Thursday, May 26, 2011

Poodle Bitch wonders about what life was like for Nazi dogs

Poodle Bitch briefly notes the presence of an article from, via yahoo, in which it is claimed that Adolf Hitler, the former leader of Germany, attempted to create an army of superior dogs that would do his bidding for him.
In his new book Amazing Dogs: A Cabinet of Canine Curiosities, Cardiff University historian Jan Bondeson mines obscure German periodicals to reveal the Nazis' failed attempt to breed an army of educated dogs that could read, write and talk. "In the 1920s, Germany had numerous 'new animal psychologists' who believed dogs were nearly as intelligent as humans, and capable of abstract thinking and communication," he writes. "When the Nazi party took over, one might have thought they would be building concentration camps to lock these fanatics up, but instead they were actually very interested in their ideas."

Poodle Bitch isn't sure why a human who believed that "dogs were nearly as intelligent as humans" should be considered a "fanatic," but his comment has prompted Poodle Bitch to scratch Mr. Bondeson's new book off her summer reading list.

Poodle Bitch found The Sun's much less dry take on the story, in particular some specifics about a school that was set up to train the dogs, more entertaining than Time's:
Star pupil at the school near Hanover, Germany, was Aire- dale terrier Rolf. He tapped out letters of the alphabet with his paws and was said to have speculated about religion and learnt POETRY.

He reportedly asked a visiting noblewoman: "Could you wag your tail?" Another mutt was said to have uttered the words "Mein Fuhrer" when asked who Hitler was - while another imitated a human voice to bark: "Hungry! Give me cakes" in German.

Other ludicrous experiments saw so-called scientists test telepathic communications between humans and dogs.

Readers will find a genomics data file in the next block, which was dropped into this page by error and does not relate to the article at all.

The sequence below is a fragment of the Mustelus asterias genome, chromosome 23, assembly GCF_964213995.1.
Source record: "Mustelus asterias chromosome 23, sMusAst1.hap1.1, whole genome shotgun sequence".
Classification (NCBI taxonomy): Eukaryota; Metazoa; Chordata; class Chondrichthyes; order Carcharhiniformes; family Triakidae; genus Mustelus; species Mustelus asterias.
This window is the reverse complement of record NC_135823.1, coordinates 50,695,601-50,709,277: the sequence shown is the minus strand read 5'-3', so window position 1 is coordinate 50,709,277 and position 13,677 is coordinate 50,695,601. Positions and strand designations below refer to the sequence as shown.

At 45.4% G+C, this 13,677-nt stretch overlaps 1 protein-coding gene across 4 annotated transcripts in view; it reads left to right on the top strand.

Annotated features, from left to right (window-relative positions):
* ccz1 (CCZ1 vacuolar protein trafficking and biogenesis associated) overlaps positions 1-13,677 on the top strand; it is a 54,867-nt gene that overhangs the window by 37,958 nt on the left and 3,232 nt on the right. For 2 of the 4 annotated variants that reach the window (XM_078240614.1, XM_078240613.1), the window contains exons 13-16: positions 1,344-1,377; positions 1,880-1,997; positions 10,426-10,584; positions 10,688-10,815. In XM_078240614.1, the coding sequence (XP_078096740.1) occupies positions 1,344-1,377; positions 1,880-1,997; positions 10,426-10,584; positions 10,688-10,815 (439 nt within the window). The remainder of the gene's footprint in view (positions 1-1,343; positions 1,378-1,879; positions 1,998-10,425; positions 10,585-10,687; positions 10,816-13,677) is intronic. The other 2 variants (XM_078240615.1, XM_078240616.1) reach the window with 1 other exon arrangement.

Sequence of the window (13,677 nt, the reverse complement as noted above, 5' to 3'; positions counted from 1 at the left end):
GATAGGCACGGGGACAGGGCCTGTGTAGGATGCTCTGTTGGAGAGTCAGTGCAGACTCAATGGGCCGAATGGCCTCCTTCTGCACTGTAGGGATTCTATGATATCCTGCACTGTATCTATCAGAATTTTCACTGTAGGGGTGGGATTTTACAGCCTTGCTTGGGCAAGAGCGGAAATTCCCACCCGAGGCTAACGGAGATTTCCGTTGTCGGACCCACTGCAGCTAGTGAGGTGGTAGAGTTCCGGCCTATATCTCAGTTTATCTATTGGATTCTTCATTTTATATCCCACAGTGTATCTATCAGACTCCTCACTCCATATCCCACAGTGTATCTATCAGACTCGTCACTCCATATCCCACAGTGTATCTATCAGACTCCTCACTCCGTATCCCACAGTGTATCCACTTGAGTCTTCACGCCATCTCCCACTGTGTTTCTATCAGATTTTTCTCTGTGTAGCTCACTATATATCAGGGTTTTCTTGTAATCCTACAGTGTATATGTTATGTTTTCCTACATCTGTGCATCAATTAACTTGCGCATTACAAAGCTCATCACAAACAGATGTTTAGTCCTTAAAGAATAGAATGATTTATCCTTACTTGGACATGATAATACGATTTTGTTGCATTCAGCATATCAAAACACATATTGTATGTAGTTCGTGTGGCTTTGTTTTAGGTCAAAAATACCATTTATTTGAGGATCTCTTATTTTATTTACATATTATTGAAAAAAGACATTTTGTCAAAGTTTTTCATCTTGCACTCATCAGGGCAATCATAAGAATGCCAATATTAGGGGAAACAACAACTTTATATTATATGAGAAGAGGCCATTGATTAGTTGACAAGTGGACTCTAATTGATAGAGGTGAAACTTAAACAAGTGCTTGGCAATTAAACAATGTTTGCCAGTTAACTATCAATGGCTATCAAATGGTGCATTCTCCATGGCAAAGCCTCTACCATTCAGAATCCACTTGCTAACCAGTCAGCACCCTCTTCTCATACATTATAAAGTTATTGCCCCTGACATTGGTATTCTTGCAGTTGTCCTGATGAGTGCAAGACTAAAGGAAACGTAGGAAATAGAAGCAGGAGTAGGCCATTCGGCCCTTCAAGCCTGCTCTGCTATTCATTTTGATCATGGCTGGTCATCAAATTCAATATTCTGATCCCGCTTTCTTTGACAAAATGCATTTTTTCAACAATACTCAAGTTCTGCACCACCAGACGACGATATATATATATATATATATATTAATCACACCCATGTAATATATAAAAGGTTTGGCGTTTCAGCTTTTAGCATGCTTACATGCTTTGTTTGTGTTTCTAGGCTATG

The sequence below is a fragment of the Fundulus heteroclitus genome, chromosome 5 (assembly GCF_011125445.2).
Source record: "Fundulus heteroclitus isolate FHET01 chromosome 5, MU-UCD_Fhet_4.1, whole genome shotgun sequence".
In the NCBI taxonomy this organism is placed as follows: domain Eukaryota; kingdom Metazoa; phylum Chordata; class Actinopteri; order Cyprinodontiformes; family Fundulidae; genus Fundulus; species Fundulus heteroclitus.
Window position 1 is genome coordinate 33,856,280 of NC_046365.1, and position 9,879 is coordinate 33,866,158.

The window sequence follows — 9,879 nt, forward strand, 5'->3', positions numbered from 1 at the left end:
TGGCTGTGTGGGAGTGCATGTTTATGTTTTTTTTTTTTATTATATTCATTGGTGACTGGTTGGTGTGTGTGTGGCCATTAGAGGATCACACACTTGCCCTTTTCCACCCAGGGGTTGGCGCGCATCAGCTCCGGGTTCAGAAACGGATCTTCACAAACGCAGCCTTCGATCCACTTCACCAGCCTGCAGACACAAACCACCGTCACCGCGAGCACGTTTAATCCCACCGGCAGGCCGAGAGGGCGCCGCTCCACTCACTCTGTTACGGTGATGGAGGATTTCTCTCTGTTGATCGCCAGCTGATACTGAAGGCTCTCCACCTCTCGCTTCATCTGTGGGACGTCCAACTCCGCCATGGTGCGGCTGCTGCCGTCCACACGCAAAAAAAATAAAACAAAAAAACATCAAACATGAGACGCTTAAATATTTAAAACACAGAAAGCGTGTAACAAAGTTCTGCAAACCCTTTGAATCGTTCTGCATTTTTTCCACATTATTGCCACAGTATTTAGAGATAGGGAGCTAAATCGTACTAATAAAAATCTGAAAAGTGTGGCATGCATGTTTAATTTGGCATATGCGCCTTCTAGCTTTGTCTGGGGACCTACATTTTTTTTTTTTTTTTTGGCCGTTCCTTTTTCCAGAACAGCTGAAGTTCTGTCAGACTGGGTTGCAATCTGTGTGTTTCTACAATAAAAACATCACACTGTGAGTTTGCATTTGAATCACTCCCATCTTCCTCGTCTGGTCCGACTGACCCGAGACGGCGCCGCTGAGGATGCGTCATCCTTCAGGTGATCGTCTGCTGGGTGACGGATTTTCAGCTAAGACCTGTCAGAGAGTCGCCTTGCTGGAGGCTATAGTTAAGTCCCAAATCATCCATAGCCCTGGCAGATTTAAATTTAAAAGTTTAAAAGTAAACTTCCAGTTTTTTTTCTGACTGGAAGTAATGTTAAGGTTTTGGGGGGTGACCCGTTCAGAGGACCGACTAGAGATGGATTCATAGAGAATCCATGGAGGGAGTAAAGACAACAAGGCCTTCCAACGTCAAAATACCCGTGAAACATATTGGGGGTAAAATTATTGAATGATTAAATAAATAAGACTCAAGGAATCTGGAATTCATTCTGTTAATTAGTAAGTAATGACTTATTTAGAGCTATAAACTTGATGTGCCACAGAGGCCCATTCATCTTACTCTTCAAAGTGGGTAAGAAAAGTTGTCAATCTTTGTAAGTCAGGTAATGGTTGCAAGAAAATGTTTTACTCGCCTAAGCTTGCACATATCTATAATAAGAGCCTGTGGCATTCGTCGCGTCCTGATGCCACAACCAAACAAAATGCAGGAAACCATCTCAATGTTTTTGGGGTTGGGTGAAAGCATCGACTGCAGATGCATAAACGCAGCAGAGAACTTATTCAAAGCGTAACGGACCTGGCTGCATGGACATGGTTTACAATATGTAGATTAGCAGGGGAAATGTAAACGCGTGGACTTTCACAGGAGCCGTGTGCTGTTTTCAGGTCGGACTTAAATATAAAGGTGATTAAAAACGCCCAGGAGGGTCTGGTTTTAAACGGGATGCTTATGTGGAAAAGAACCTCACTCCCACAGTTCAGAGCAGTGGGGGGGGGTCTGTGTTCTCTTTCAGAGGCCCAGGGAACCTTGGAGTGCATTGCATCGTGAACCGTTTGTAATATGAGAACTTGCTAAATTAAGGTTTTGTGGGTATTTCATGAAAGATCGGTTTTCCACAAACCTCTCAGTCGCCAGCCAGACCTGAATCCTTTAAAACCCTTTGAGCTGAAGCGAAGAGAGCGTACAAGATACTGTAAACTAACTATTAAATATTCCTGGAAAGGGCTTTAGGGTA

Poodle Bitch doubts very much that Rolf was anything more than a very clever canine who found himself in a difficult situation and made the best of it in order to survive. She has found that humans who want to believe in something -- who desperately want to believe in something -- can be made to believe in that something with only the barest of outside help. Poodle Bitch cites the allegedly "guilty" dog, Denver, who recently sent the internet into a tizzy, and Sonny, the dog who could supposedly "read."

These dogs were playing along for the benefit of their human companions. Dogs like to make their human companions feel good. And, Poodle Bitch dryly notes, to get rewards. Because humans are basically good, this is a mostly harmless exercise. However, Poodle Bitch notes with sadness that there are those who, for instance, run dog fighting rings, who exploit this feature of the canine personality for nefarious ends. Then there are the so-called "drug sniffing dogs," who are wrong more than half the time about the presence of drugs, but are right 100% of the time in trying to make their human co-workers happy.

But back to the Nazis: Rolf et al had no idea that these humans were working toward malefic ends. They just wanted to make them happy; so they followed the cues they were given. The humans, in turn, were part of a dangerous, powerful movement centered around a murderously deranged man who was apparently "a well-known dog lover," (as the TIME article ludicrously puts it) and a "barking-mad pet lover" (as the Sun article absurdly puts it) and very much wanted his silly program to succeed. So there were powerful motivations all around to show some measure of success.

She feels safe in declaring that the Nazi attempt to create a race of super dogs who would help them run their concentration camps was essentially a non-starter.

Some dogs will do anything for a treat.

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